Taxes & Special Needs w/ Brandon Layo

Feb 22, 12:00 PM
Email: | Phone: (301) 846-9336

For individuals and families with disabilities, tax planning can often get overlooked. It can be overwhelming, trying to keep track of your medical expenses. There is a LOT of information on social media giving advice on what you should do. Unfortunately what works for you may not work for someone else. Circumstances differ, it's important to take your situation into account.

In this video, we explain the difference between standard deduction and itemizing. We talk through some situations when itemizing makes sense. There is an error on the slide. The medical deduction in 2020 is 10%, not 7.5%. This means you cannot deduct medical expenses until they have exceeded 10% of your income. For example, if you make $100,000/year you would have to wait until you've spent at least $10,001 on medical expenses.

We do not do a deep dive into examples of medical expenses. There are a LOT. A few we mention are mileage and hotel costs when traveling to a medical facility and costs associated with a service animal. Please note - a service animal is NOT the same thing as an emotional support or therapy animal. Tax treatment may not be the same. If you have an emotional support or therapy animal and you are wondering if any of the associated expenses are deductible I encourage you to talk to an accountant.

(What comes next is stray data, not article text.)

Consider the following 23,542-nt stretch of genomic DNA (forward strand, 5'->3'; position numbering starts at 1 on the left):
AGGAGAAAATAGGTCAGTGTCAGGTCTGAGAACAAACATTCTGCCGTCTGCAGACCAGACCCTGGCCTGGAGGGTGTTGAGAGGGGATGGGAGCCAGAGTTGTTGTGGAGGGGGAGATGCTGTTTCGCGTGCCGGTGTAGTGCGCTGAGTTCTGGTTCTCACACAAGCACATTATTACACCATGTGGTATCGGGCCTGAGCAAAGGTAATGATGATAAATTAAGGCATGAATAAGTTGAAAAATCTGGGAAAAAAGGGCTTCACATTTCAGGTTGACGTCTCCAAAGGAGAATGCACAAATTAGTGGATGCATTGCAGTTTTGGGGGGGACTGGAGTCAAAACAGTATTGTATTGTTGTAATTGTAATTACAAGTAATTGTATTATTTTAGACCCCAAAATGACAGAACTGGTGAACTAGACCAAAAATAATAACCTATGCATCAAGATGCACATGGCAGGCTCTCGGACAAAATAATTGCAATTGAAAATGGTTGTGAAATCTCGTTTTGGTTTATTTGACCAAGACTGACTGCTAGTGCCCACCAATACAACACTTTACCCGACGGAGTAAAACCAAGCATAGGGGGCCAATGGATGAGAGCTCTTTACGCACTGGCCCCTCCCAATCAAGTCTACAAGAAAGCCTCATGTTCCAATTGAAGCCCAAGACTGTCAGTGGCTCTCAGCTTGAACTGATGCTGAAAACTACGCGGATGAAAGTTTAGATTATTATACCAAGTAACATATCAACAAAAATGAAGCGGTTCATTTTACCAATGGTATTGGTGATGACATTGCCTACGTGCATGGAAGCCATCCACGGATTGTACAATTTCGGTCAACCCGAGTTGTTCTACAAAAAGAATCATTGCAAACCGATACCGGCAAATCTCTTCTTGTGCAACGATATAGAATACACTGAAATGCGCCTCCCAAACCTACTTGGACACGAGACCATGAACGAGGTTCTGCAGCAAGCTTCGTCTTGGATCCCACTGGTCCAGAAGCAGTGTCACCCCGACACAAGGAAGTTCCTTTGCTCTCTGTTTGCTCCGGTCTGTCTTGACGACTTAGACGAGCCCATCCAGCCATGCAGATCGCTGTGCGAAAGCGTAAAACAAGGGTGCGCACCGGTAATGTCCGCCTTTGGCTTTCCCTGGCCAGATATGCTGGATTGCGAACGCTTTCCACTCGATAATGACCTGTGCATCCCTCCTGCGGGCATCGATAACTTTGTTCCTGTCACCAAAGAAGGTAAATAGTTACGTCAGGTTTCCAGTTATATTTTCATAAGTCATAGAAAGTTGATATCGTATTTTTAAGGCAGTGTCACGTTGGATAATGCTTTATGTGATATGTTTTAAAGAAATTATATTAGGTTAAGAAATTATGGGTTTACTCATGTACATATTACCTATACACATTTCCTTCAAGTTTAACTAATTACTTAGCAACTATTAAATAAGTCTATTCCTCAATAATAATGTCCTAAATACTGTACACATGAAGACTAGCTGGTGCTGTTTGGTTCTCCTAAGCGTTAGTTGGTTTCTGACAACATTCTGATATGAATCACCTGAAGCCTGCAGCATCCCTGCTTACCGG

Brandon talks through tax credits and deductions. Tax deductions will lower your taxable income. Tax credits will reduce your income tax. Credits are more valuable. There are refundable and non-refundable credits. A refundable credit is a credit that is paid even if no taxes are due.

In some cases, it makes sense to claim your adult child as a dependent. Brandon stresses the key thing to determine is if you can. Do you meet the requirements? Typically this would mean you are providing at least 50% of the support. However, you will want to double-check because tax laws change.

After reviewing this interview and reflecting on my own experiences, I've created a tax guide I believe will help. You can find it here -

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